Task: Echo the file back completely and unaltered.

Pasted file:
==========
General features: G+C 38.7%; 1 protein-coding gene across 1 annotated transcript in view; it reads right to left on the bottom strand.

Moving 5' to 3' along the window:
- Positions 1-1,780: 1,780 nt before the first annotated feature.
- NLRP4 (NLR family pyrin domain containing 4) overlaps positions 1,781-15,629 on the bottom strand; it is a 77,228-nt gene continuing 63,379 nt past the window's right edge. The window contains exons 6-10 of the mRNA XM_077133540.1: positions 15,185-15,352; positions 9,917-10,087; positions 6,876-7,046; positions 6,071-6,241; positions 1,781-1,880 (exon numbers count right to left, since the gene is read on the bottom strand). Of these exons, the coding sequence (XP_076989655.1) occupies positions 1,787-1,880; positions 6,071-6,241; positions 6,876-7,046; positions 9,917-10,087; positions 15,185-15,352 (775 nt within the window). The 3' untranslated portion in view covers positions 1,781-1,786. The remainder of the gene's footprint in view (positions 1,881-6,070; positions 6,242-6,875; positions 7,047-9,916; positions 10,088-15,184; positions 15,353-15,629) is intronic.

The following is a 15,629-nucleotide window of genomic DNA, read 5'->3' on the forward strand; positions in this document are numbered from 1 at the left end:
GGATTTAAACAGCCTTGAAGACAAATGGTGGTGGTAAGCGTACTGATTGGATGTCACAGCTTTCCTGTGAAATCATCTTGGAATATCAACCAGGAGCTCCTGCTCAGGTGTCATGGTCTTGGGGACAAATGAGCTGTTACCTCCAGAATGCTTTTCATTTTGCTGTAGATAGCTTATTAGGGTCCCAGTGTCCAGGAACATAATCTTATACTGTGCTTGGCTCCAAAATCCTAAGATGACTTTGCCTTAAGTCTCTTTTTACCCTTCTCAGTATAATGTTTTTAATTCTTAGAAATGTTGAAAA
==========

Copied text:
General features: G+C 38.7%; 1 protein-coding gene across 1 annotated transcript in view; it reads right to left on the bottom strand.

Moving 5' to 3' along the window:
- Positions 1-1,780: 1,780 nt before the first annotated feature.
- NLRP4 (NLR family pyrin domain containing 4) overlaps positions 1,781-15,629 on the bottom strand; it is a 77,228-nt gene continuing 63,379 nt past the window's right edge. The window contains exons 6-10 of the mRNA XM_077133540.1: positions 15,185-15,352; positions 9,917-10,087; positions 6,876-7,046; positions 6,071-6,241; positions 1,781-1,880 (exon numbers count right to left, since the gene is read on the bottom strand). Of these exons, the coding sequence (XP_076989655.1) occupies positions 1,787-1,880; positions 6,071-6,241; positions 6,876-7,046; positions 9,917-10,087; positions 15,185-15,352 (775 nt within the window). The 3' untranslated portion in view covers positions 1,781-1,786. The remainder of the gene's footprint in view (positions 1,881-6,070; positions 6,242-6,875; positions 7,047-9,916; positions 10,088-15,184; positions 15,353-15,629) is intronic.

The following is a 15,629-nucleotide window of genomic DNA, read 5'->3' on the forward strand; positions in this document are numbered from 1 at the left end:
GGATTTAAACAGCCTTGAAGACAAATGGTGGTGGTAAGCGTACTGATTGGATGTCACAGCTTTCCTGTGAAATCATCTTGGAATATCAACCAGGAGCTCCTGCTCAGGTGTCATGGTCTTGGGGACAAATGAGCTGTTACCTCCAGAATGCTTTTCATTTTGCTGTAGATAGCTTATTAGGGTCCCAGTGTCCAGGAACATAATCTTATACTGTGCTTGGCTCCAAAATCCTAAGATGACTTTGCCTTAAGTCTCTTTTTACCCTTCTCAGTATAATGTTTTTAATTCTTAGAAATGTTGAAAA